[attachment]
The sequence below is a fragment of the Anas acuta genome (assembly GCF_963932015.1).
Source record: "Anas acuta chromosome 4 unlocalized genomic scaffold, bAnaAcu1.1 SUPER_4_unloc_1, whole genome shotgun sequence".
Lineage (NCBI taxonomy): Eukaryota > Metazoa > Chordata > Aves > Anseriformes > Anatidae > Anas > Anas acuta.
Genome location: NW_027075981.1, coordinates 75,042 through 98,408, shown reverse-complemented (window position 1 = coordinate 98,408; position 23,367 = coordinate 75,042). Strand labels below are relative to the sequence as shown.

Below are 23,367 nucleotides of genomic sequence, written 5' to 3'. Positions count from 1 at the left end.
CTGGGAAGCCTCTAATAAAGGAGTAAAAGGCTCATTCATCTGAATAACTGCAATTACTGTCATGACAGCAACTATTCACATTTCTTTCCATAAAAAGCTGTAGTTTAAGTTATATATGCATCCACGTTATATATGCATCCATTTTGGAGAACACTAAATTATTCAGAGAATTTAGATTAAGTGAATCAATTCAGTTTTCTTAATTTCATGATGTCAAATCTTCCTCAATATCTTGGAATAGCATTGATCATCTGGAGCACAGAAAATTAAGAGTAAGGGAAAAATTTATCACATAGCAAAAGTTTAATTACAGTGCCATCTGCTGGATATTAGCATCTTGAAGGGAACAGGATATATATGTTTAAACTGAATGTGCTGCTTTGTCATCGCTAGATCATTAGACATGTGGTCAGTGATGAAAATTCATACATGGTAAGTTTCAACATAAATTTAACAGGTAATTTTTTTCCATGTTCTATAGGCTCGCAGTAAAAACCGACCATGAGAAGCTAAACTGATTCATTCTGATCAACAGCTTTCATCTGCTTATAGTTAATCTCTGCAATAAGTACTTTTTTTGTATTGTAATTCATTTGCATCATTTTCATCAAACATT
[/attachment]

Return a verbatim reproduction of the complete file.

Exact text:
The sequence below is a fragment of the Anas acuta genome (assembly GCF_963932015.1).
Source record: "Anas acuta chromosome 4 unlocalized genomic scaffold, bAnaAcu1.1 SUPER_4_unloc_1, whole genome shotgun sequence".
Lineage (NCBI taxonomy): Eukaryota > Metazoa > Chordata > Aves > Anseriformes > Anatidae > Anas > Anas acuta.
Genome location: NW_027075981.1, coordinates 75,042 through 98,408, shown reverse-complemented (window position 1 = coordinate 98,408; position 23,367 = coordinate 75,042). Strand labels below are relative to the sequence as shown.

Below are 23,367 nucleotides of genomic sequence, written 5' to 3'. Positions count from 1 at the left end.
CTGGGAAGCCTCTAATAAAGGAGTAAAAGGCTCATTCATCTGAATAACTGCAATTACTGTCATGACAGCAACTATTCACATTTCTTTCCATAAAAAGCTGTAGTTTAAGTTATATATGCATCCACGTTATATATGCATCCATTTTGGAGAACACTAAATTATTCAGAGAATTTAGATTAAGTGAATCAATTCAGTTTTCTTAATTTCATGATGTCAAATCTTCCTCAATATCTTGGAATAGCATTGATCATCTGGAGCACAGAAAATTAAGAGTAAGGGAAAAATTTATCACATAGCAAAAGTTTAATTACAGTGCCATCTGCTGGATATTAGCATCTTGAAGGGAACAGGATATATATGTTTAAACTGAATGTGCTGCTTTGTCATCGCTAGATCATTAGACATGTGGTCAGTGATGAAAATTCATACATGGTAAGTTTCAACATAAATTTAACAGGTAATTTTTTTCCATGTTCTATAGGCTCGCAGTAAAAACCGACCATGAGAAGCTAAACTGATTCATTCTGATCAACAGCTTTCATCTGCTTATAGTTAATCTCTGCAATAAGTACTTTTTTTGTATTGTAATTCATTTGCATCATTTTCATCAAACATT